After a 29-month cover-up, the Tokyo Electric Power Co (Tepco) is now calling for international help and has all but admitted Fukushima’s radiation leaks are spiraling out of control. In addition to the leaking water storage units that are unleashing hundreds of tons of radioactive water each day, Tepco now says 50% of its contaminated water filtration capability has been taken offline due to corrosion.
The result is that radiation leaks are escalating out of control and attempted remediation efforts are faltering. Continue reading →
As recently reported by CNBC1 and other media outlets,2, 3 an unapproved strain of genetically engineered (GE) wheat has been found growing on a farm in Oregon. The US Department of Agriculture (USDA) announced the anomaly on May 29.
New data released by Japan’s Ministry of Health, Labor and Welfare (MHLW) shows once again that the Fukushima Daiichi nuclear disaster is far from over. Despite a complete media blackout on the current situation, levels of Cesium-137 (Cs-137) and Cesium-134 (Cs-134) found in produce and rice crackers located roughly 225 miles away from Fukushima are high enough Continue reading →
A new study has shown that the juice of bitter melon, a commonly eaten vegetable in Asia and Africa, markedly suppresses the growth of pancreatic tumors in mice by disrupting the cancer cells’ metabolism of glucose, and literally starving them of the sugar they need to survive.
Bitter melon – Numerous health effects already known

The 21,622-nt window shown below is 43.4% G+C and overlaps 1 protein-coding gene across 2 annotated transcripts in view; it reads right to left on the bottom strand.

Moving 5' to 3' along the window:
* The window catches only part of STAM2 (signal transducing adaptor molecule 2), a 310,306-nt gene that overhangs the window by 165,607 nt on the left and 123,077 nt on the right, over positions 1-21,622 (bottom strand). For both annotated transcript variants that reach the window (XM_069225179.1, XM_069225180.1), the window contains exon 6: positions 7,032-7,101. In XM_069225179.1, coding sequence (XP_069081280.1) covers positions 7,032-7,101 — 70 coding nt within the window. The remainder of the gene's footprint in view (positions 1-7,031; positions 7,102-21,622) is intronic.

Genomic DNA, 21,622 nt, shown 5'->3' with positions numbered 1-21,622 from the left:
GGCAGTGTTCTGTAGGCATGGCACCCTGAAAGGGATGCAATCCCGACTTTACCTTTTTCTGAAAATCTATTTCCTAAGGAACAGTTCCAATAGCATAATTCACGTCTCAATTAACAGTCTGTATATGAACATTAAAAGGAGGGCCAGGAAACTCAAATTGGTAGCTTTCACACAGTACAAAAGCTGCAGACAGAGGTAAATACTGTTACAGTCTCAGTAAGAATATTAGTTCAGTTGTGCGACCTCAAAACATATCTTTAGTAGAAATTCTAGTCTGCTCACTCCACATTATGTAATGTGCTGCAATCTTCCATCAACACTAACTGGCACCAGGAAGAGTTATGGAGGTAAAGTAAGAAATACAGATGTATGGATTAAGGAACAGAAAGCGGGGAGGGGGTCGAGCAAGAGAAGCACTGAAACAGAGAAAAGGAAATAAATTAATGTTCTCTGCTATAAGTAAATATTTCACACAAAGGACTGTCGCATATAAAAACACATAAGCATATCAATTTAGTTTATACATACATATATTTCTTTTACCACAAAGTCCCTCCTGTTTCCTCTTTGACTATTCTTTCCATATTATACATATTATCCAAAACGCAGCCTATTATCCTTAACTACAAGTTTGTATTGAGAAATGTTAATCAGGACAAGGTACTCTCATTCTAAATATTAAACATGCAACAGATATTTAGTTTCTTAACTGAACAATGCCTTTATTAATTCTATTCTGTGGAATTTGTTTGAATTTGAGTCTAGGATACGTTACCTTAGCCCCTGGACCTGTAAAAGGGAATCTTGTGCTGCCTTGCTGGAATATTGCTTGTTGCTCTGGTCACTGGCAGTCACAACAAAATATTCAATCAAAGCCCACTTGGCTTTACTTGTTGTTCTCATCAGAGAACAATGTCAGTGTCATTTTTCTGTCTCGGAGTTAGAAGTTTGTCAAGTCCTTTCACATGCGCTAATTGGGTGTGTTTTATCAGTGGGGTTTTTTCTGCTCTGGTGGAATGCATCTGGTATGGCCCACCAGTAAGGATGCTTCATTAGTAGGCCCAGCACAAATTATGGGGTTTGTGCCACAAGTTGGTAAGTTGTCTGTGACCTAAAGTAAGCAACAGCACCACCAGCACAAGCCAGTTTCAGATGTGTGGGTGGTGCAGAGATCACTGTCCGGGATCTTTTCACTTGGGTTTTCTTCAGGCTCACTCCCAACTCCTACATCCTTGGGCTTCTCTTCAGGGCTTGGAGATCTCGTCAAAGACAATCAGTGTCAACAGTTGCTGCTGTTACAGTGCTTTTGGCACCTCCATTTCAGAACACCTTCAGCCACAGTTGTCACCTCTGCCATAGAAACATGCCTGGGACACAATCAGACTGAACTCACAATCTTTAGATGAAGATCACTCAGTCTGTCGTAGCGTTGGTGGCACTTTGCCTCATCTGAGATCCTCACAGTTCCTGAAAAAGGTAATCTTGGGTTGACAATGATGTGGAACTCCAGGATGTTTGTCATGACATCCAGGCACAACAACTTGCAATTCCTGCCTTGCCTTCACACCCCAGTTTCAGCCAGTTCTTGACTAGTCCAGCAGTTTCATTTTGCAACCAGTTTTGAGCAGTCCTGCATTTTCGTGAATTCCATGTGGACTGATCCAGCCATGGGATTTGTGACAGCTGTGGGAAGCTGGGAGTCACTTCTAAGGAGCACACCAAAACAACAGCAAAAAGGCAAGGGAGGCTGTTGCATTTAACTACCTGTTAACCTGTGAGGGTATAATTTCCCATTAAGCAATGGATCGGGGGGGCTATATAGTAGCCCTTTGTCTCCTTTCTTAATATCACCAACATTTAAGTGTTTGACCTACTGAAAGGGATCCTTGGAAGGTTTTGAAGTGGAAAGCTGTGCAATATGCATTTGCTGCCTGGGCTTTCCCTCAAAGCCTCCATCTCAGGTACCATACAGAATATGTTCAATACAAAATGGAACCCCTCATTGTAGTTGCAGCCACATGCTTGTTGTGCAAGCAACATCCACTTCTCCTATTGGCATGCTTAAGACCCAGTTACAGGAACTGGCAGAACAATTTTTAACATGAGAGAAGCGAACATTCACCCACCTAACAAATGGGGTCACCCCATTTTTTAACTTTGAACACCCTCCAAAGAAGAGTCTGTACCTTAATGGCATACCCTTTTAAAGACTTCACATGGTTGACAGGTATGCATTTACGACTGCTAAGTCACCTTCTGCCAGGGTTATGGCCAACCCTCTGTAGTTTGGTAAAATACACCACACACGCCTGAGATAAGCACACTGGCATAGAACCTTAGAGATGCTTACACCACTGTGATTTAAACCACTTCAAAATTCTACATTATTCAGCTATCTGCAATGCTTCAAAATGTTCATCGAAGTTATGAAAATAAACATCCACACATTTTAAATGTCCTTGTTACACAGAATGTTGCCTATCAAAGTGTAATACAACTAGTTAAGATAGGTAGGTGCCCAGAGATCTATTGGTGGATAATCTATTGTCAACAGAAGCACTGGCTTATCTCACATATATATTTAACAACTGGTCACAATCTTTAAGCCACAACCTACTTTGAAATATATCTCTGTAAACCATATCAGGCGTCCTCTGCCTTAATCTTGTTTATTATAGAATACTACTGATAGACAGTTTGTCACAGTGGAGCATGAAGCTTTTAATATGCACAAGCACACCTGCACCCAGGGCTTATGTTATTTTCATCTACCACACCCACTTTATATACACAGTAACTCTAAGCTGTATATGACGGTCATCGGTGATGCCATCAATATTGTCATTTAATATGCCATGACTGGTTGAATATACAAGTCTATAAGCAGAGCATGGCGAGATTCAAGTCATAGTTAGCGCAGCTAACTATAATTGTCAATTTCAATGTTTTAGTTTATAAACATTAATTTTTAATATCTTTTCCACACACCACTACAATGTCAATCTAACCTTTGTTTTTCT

Bitter melon (Momordica charantia) is widely cultivated and eaten across Southeast Asia, Africa, China, Japan, Oceania and even in the Caribbean. It is especially popular among Continue reading →
Emotion detector developed using a genetic algorithm
A computer is being taught to interpret human emotions based on lip pattern, according to research published in the International Journal of Artificial Intelligence and Soft Computing. The system could improve the way we interact with computers and perhaps Continue reading →
Researchers at the RIKEN Brain Science Institute (BSI) in Japan have uncovered two brain signals in the human prefrontal cortex involved in how humans predict the decisions of other people. Their results suggest that the two signals, each located in distinct prefrontal circuits, strike a balance between expected and observed rewards and choices, enabling humans to predict the actions of people with different values than their own. Continue reading →
Did you know… that extracts from Turkey Tail mushrooms have been proven by an NIH study to cure cancer — especially breast cancer?
Some of the most exciting recent discoveries of Turkey Tail mushrooms’ cancer-fighting power are connected to world-renowned mycologist Paul Stamets. Mycologists are scientists who specialize in the branch of biology dedicated to the study of fungi.
Mycology includes studying fungi for genetic and biochemical properties and potential usefulness to humans, including medicinal applications.